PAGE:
Unauthorized logins are a constant, significant threat. It is easy to see why.
A majority (51.8%) of breaches in 2019 were caused by access control attacks according to F5 Labs’ 2019 Application Protection. The breaches resulted from stolen login credentials obtained by phishing and brute force. Stolen credentials, obtained from other sources, were also prominently used as part of credential stuffing attacks. Today, the problem is accentuated by a massive proliferation of unwanted bots. Here’s what you need to know and do.
The Preliminary Credential Stuffing Attack: Attackers often employ automation, using bots to launch and orchestrate credential stuffing campaigns.
Tapping the Vast Caches of Stolen Credentials: To perform a credential stuffing attack, the tool needs a stolen credential list to run against the targeted web login. These credential lists are simply a file of usernames and passwords obtained through phishing or on the dark web.
Credential Stuffing Causes Outages: Many sites often only have a basic web application firewall (WAF), or nothing at all. In general, WAFs are designed to block application attacks and web exploits. Credential stuffing is often mistaken for a denial-of-service attack. The login pages then become overwhelmed with failed logins, and either the site crashes or customers can’t get in.
Preliminary Credential Stuffing Mitigation Attempts: Once an attack is identified, it is time to stem the tide. Some basic defensive measures include inspecting and blocking the web session, which some WAFs can do.
Attackers Always Retool
The cybercrime community already knows how to work around these simple defenses. Most of the time, the real work for attackers is configuring and adapting their readily available tools for the specific victim’s website and modifying the scripts.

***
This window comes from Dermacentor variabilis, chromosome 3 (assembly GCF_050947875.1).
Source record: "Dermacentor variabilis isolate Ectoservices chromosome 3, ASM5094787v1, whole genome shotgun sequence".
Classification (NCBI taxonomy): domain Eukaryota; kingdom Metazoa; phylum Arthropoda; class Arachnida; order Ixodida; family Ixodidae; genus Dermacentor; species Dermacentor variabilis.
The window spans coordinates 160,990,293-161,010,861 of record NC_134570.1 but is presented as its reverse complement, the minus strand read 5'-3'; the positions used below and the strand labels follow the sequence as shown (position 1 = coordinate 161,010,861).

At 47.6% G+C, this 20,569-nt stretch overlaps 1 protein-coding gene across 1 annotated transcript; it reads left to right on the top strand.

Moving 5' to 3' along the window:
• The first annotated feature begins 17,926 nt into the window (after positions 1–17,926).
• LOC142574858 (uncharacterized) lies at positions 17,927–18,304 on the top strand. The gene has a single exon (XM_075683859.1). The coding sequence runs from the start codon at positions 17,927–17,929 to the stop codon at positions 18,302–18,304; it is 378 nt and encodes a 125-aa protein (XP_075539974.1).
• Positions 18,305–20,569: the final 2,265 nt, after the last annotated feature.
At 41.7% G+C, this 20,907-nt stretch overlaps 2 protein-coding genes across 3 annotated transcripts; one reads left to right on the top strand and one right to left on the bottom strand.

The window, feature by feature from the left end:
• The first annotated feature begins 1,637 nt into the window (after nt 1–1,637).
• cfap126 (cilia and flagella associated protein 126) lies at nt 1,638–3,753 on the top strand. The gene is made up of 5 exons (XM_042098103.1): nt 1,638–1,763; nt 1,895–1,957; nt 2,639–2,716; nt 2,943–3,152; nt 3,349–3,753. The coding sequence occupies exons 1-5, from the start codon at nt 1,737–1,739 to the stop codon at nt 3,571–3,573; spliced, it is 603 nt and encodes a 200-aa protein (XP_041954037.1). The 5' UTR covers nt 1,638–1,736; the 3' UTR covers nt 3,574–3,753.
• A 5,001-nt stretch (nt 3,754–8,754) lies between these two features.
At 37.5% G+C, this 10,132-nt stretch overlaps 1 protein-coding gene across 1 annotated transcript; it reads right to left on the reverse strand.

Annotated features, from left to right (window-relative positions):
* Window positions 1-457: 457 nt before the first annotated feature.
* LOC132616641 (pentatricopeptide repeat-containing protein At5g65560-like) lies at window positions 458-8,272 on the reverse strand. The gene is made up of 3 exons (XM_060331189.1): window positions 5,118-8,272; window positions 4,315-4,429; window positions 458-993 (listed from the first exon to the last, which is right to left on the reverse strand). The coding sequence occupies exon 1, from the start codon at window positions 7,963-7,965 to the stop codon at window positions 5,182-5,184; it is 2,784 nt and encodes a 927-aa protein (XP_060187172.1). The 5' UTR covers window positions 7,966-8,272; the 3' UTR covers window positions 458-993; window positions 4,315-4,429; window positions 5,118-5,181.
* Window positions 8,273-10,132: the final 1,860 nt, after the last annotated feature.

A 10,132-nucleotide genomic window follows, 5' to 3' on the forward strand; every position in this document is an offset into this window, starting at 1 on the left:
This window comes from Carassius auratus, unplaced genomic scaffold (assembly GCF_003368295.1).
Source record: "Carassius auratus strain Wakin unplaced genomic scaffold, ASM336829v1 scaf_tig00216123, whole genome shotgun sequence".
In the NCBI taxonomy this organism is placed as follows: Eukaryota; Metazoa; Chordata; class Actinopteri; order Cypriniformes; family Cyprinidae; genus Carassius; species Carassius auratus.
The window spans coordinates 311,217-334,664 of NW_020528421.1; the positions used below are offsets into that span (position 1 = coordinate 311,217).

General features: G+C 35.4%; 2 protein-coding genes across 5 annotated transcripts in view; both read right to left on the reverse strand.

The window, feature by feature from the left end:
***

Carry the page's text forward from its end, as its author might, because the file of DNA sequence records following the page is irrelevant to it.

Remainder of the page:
Bots often run on consumer Internet connections, which use dynamic IP addressing that continually changes addresses. Blocking based on geographic origin is ineffective, as attackers use bots from around the world.
Impersonating a Human
Naturally, attackers have worked out ways around CAPTCHAs. Many attack tools have optional plugins to match and supply answers for thousands of known CAPTCHA puzzles. Some bot scraping tools look for scripted mouse movements or keystrokes. These too can be spoofed with a wide variety of tools.
Look for Smarter Antibot Tools
Ultimately, the best defenses against credential stuffing bot attacks need to be sophisticated. It begins with gathering a combination of factors on the web user. These factors are then scored and weighted using machine learning to weed out bots.
Intelligent antibot systems can also spot the predictability of pseudorandom mouse and keyboard actions. In addition, they can interrogate the user’s browser during the web session to look for the characteristics of a real browser on an actual computer.
Bot-driven credential stuffing attacks – especially against weak defenses – can be relentless and cybercriminals adapt fast. The key is to make it difficult for them, raising the cost and complexity of an onslaught to make attacks as undesirable as possible.